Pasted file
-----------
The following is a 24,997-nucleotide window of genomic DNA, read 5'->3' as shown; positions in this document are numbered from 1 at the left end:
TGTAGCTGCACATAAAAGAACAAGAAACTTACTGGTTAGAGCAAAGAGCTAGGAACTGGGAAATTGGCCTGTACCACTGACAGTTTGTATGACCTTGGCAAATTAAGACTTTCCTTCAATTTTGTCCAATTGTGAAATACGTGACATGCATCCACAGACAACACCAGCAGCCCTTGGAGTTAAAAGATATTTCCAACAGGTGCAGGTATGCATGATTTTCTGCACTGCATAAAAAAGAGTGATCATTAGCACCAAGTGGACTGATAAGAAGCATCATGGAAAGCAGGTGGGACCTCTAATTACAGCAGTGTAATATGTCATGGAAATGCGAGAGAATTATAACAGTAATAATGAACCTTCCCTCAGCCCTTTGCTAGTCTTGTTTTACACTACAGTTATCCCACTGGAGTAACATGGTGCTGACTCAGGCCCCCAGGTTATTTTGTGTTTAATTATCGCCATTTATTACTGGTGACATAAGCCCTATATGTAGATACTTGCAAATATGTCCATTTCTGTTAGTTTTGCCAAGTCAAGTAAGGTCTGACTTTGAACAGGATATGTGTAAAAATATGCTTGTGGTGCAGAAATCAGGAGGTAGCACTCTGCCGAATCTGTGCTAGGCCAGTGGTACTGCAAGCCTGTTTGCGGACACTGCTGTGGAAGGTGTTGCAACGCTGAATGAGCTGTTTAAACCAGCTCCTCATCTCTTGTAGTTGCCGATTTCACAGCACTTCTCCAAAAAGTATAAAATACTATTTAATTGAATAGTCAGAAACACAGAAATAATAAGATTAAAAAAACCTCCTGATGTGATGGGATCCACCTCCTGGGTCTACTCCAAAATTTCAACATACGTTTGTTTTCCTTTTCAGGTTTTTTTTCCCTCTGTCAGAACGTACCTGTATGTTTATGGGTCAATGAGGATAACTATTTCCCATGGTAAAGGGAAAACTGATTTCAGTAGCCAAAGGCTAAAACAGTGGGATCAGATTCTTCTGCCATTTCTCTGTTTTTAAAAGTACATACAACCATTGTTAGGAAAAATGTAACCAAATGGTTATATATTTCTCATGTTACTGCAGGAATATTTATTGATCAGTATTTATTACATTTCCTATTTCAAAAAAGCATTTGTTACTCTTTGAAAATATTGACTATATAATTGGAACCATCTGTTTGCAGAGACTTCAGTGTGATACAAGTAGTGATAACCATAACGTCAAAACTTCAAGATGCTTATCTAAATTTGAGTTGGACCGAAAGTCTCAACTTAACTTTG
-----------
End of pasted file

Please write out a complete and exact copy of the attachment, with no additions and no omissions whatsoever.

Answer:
The following is a 24,997-nucleotide window of genomic DNA, read 5'->3' as shown; positions in this document are numbered from 1 at the left end:
TGTAGCTGCACATAAAAGAACAAGAAACTTACTGGTTAGAGCAAAGAGCTAGGAACTGGGAAATTGGCCTGTACCACTGACAGTTTGTATGACCTTGGCAAATTAAGACTTTCCTTCAATTTTGTCCAATTGTGAAATACGTGACATGCATCCACAGACAACACCAGCAGCCCTTGGAGTTAAAAGATATTTCCAACAGGTGCAGGTATGCATGATTTTCTGCACTGCATAAAAAAGAGTGATCATTAGCACCAAGTGGACTGATAAGAAGCATCATGGAAAGCAGGTGGGACCTCTAATTACAGCAGTGTAATATGTCATGGAAATGCGAGAGAATTATAACAGTAATAATGAACCTTCCCTCAGCCCTTTGCTAGTCTTGTTTTACACTACAGTTATCCCACTGGAGTAACATGGTGCTGACTCAGGCCCCCAGGTTATTTTGTGTTTAATTATCGCCATTTATTACTGGTGACATAAGCCCTATATGTAGATACTTGCAAATATGTCCATTTCTGTTAGTTTTGCCAAGTCAAGTAAGGTCTGACTTTGAACAGGATATGTGTAAAAATATGCTTGTGGTGCAGAAATCAGGAGGTAGCACTCTGCCGAATCTGTGCTAGGCCAGTGGTACTGCAAGCCTGTTTGCGGACACTGCTGTGGAAGGTGTTGCAACGCTGAATGAGCTGTTTAAACCAGCTCCTCATCTCTTGTAGTTGCCGATTTCACAGCACTTCTCCAAAAAGTATAAAATACTATTTAATTGAATAGTCAGAAACACAGAAATAATAAGATTAAAAAAACCTCCTGATGTGATGGGATCCACCTCCTGGGTCTACTCCAAAATTTCAACATACGTTTGTTTTCCTTTTCAGGTTTTTTTTCCCTCTGTCAGAACGTACCTGTATGTTTATGGGTCAATGAGGATAACTATTTCCCATGGTAAAGGGAAAACTGATTTCAGTAGCCAAAGGCTAAAACAGTGGGATCAGATTCTTCTGCCATTTCTCTGTTTTTAAAAGTACATACAACCATTGTTAGGAAAAATGTAACCAAATGGTTATATATTTCTCATGTTACTGCAGGAATATTTATTGATCAGTATTTATTACATTTCCTATTTCAAAAAAGCATTTGTTACTCTTTGAAAATATTGACTATATAATTGGAACCATCTGTTTGCAGAGACTTCAGTGTGATACAAGTAGTGATAACCATAACGTCAAAACTTCAAGATGCTTATCTAAATTTGAGTTGGACCGAAAGTCTCAACTTAACTTTG